One prominent Buddhist story tells of Avalokiteśvara vowing never to rest until he had freed all sentient beings from saṃsāra. Despite strenuous effort, he realizes that many unhappy beings were yet to be saved. After struggling to comprehend the needs of so many, his head splits into eleven pieces. Amitābha, seeing his plight, gives him eleven heads with which to hear the cries of the suffering. Upon hearing these cries and comprehending them, Avalokiteśvara tries to reach out to all those who needed aid, but found that his two arms shattered into pieces. Once more, Amitābha comes to his aid and invests him with a thousand arms with which to aid the suffering multitudes.[41]

Avalokiteśvara as a cosmic maheśvara ("great lord")

Sṛṣṭikartā Lokeśvara (Avalokiteshvara in the process of creation), in which the bodhisattva takes on the form of Sṛṣṭikartā (creator) and emanates all the Hindu gods for the benefit of sentient beings.

According to various Mahayana sources, numerous Hindu deities are considered to be emanations of Avalokiteshvara. For example, in the Kāraṇḍavyūhasūtra, Vishnu, Shiva, Brahma and Saraswati are all said to have emerged from Avalokiteshvara.[4] The passage states:

Āditya and Candra came from his eyes, Maheśvara came from his forehead, Brahmā came from his shoulders, Nārāyaṇa came from his heart, Devi Sarasvatī came from his canines, Vāyu came from his mouth, Dharaṇī came from his feet, and Varuṇa came from his stomach.[42]

In a similar manner, Hindu deities like Nīlakaṇṭha and Harihara are cited in the Nīlakaṇṭha Dhāraṇī, possibly as forms of Avalokiteshvara or as associated bodhisattvas (the text is not clear, though traditionally these have been interpreted as various names or forms of Avalokiteshvara).[43]

Alexander Studholme writes that these sources are influenced by Puranic Hinduism, and its concepts of an Īśvara ("lord") and Maheśvara ("great lord"), both of which are terms that refer to a transcendent and all pervasive being.[44] The name Maheśvara is also applied to Avalokiteshvara three times in the Kāraṇḍavyūhasūtra, and some passages he is described as a cosmic man, similar to how the Puranas depict Vishnu or Shiva.[44] However, this Buddhist myth only focuses on how Avalokiteshvara gives birth to all the gods (devas), and he is not depicted as a true Creator God (who creates the cosmos, like the Hindu Īśvara), instead he is depicted as a great cosmic being that manifests in myriad ways as a skillful means to guide living beings to Buddhahood.[45]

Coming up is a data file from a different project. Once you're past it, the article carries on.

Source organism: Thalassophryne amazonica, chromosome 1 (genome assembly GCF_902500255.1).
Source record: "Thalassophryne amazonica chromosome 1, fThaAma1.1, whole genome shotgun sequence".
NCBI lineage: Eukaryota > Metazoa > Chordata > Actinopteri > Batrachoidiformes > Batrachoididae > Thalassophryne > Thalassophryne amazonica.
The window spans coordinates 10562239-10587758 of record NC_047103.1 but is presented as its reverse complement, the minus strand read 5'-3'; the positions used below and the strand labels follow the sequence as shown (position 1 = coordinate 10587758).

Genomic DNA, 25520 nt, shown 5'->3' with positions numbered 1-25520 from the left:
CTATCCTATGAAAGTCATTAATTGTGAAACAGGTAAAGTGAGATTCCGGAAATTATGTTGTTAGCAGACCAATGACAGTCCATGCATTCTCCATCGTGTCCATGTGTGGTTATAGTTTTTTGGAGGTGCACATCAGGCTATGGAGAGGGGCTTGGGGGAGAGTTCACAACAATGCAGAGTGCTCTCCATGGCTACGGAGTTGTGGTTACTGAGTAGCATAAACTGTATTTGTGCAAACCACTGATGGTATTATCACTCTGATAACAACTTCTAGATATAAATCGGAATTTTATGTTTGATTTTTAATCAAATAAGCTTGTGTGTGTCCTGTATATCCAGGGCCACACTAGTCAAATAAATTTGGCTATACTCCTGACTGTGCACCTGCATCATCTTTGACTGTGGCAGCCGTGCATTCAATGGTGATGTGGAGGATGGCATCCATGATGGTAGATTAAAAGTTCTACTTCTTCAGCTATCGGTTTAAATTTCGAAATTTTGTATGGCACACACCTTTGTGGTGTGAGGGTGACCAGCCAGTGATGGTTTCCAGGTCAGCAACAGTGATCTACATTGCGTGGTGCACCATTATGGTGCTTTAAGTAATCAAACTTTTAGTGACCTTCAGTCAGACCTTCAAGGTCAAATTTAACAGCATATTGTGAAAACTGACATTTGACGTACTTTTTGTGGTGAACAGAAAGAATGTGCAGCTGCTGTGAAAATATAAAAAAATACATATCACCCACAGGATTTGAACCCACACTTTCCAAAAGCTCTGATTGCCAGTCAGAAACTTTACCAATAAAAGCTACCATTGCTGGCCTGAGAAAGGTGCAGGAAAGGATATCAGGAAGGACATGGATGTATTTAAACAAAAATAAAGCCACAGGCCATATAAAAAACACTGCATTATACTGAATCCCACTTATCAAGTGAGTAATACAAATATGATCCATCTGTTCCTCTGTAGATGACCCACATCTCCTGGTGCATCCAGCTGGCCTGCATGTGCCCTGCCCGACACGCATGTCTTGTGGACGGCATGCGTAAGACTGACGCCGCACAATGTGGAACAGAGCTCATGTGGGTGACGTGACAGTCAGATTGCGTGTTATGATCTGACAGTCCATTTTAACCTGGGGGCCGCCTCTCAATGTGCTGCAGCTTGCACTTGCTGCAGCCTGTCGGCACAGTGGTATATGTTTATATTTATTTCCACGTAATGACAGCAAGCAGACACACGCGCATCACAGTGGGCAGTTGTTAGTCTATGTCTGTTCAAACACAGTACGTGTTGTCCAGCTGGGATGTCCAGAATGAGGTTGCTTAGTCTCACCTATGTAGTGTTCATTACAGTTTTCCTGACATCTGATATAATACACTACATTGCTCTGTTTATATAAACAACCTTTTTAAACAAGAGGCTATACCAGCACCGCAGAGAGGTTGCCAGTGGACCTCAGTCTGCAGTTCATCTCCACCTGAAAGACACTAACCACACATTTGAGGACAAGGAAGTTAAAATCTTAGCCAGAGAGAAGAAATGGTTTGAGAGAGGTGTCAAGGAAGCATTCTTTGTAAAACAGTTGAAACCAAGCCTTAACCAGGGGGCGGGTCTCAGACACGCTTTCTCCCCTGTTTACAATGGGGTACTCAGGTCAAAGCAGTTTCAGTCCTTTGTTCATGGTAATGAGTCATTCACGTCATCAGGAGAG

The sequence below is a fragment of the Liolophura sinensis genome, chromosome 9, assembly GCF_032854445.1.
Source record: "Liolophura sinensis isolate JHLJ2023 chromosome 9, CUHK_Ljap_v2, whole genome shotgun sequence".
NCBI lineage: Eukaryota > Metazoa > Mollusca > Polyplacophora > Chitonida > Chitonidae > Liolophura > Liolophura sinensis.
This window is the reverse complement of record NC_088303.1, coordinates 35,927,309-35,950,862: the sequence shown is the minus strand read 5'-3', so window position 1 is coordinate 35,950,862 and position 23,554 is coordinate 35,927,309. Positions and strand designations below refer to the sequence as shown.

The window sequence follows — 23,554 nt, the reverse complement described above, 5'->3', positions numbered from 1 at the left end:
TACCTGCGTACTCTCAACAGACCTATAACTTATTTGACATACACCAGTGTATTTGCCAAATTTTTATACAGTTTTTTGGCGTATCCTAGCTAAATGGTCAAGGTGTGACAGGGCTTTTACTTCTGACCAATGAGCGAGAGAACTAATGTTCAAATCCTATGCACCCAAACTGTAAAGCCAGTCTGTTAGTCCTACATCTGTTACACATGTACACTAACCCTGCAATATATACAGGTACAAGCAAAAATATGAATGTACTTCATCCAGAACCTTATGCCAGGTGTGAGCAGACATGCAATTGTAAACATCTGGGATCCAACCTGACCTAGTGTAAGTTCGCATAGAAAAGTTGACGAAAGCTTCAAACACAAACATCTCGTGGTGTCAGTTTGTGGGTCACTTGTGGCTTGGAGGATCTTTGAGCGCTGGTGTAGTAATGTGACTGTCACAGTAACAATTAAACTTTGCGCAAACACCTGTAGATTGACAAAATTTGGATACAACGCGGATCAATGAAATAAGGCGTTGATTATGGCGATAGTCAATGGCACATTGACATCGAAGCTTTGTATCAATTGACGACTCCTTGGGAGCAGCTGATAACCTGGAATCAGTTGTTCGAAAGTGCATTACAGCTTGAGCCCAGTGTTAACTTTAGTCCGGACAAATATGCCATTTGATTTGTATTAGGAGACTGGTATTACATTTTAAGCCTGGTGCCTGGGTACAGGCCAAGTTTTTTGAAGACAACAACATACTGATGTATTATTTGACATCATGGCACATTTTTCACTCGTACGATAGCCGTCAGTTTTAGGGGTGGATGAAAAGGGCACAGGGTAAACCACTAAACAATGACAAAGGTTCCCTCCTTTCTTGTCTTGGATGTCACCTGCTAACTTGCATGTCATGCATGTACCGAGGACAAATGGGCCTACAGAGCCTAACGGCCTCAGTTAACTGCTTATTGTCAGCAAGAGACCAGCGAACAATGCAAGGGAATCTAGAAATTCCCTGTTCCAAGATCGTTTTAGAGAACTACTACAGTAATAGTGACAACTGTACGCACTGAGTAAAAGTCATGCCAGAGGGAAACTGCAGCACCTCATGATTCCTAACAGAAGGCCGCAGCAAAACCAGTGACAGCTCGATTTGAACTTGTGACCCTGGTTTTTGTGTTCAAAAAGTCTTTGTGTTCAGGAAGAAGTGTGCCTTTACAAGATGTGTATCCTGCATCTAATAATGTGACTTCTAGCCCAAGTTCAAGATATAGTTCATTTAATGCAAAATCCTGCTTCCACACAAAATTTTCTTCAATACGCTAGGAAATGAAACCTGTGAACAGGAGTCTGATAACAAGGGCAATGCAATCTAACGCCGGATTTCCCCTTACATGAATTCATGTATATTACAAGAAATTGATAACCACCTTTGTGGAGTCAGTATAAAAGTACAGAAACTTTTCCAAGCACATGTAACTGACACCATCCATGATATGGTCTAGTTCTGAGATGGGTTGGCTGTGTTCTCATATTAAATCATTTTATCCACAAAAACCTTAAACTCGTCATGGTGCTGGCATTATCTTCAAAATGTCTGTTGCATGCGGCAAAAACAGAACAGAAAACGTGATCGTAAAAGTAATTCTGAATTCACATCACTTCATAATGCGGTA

Tibetan Buddhist beliefs


Avalokiteśvara is an important deity in Tibetan Buddhism. He is regarded in the Vajrayana teachings as a Buddha.[46]

In Tibetan Buddhism, Tãrã came into existence from a single tear shed by Avalokiteśvara.[5] When the tear fell to the ground it created a lake, and a lotus opening in the lake revealed Tara. In another version of this story, Tara emerges from the heart of Avalokiteśvara. In either version, it is Avalokiteśvara's outpouring of compassion which manifests Tãrã as a being.[47][48][49]

Certain living tulku lineages, including the Dalai Lamas and the Karmapas, are considered by many Tibetan Buddhists to also be manifestations of Avalokiteśvara.[50][51][52]


See also



  1. ^ Gour, H. S. (1929). The Spirit Of Buddhism Vol. 1. p. 10.
  2. ^ "Avalokitesvara". Random House Webster's Unabridged Dictionary.
  3. ^ Ellwood, Robert S. (2008). The Encyclopedia of World Religions. Facts on file. p. 40. ISBN 978-1-4381-1038-7.
  4. ^ a b Studholme, Alexander (2002). The Origins of Om Manipadme Hum: A Study of the Karandavyuha Sutra. State University of New York Press. p. 39-40.
  5. ^ a b Leighton, Taigen Dan (1998). Bodhisattva Archetypes: Classic Buddhist Guides to Awakening and Their Modern Expression. New York: Penguin Arkana. pp. 158–205. ISBN 0140195564. OCLC 37211178.
  6. ^ Studholme, Alexander (2002). The Origins of Om Manipadme Hum: A Study of the Karandavyuha Sutra. State University of New York Press. p. 2.
  7. ^ Studholme p. 52-54, 57.
  8. ^ a b Pine, Red. The Heart Sutra: The Womb of the Buddhas (2004) Shoemaker 7 Hoard. ISBN 1-59376-009-4 pg 44-45
  9. ^ Lokesh Chandra (1984). "The Origin of Avalokitesvara" (PDF). Indologica Taurinensia. XIII (1985-1986). International Association of Buddhist Hybrid Sanskrit Studies: 189–190. Archived from the original (PDF) on June 6, 2014. Retrieved 26 July 2014.
  10. ^ Mironov, N. D. (1927). "Buddhist Miscellanea". Journal of the Royal Asiatic Society of Great Britain and Ireland. 59 (2): 241–252. doi:10.1017/S0035869X00057440. JSTOR 25221116. S2CID 250344585.
  11. ^ a b Studholme p. 52-57.
  12. ^ Studholme p. 30-31, 37-52.
  13. ^ Bokar Rinpoche (1991). Chenrezig Lord of Love - Principles and Methods of Deity Meditation. San Francisco, California: Clearpoint Press. p. 15. ISBN 0-9630371-0-2.
  14. ^ Huntington, John (2003). The Circle of Bliss: Buddhist Meditational Art: p. 188
  15. ^ Baroni, Helen (2002). The Illustrated Encyclopedia of Zen Buddhism: p. 15
  16. ^ a b Ko Kok Kiang. Guan Yin: Goddess of Compassion. 2004. p. 10
  17. ^ a b Studholme, Alexander (2002). The Origins of Oṃ Maṇipadme Hūṃ: A Study of the Kāraṇḍavyūha Sūtra: p. 175
  18. ^ Jiang, Wu (2008). Enlightenment in Dispute: The Reinvention of Chan Buddhism in Seventeenth-Century China: p. 146
  19. ^ Baruah, Bibhuti. Buddhist Sects and Sectarianism. 2008. p. 137
  20. ^ "Art & Archaeology - Sri Lanka - Bodhisattva Avalokiteshvara".
  21. ^ Skilton, Andrew. A Concise History of Buddhism. 2004. p. 151
  22. ^ "Meet Avalokiteshvara, Buddhism's Bodhisattva of Infinite Compassion".
  23. ^ Iravatham Mahadevan (2003), EARLY TAMIL EPIGRAPHY, Volume 62. pp. 169
  24. ^ Kallidaikurichi Aiyah Nilakanta Sastri (1963) Development of Religion in South India - Page 15
  25. ^ Layne Ross Little (2006) Bowl Full of Sky: Story-making and the Many Lives of the Siddha Bhōgar, pp. 28
  26. ^ Hirosaka, Shu. The Potiyil Mountain in Tamil Nadu and the origin of the Avalokiteśvara cult
  27. ^ Läänemets, Märt (2006). "Bodhisattva Avalokiteśvara in the Gandavyuha Sutra". Chung-Hwa Buddhist Studies 10, 295-339. Retrieved 2009-09-12.
  28. ^ "Ten Small Mantras". www.buddhamountain.ca. Retrieved 2021-05-10.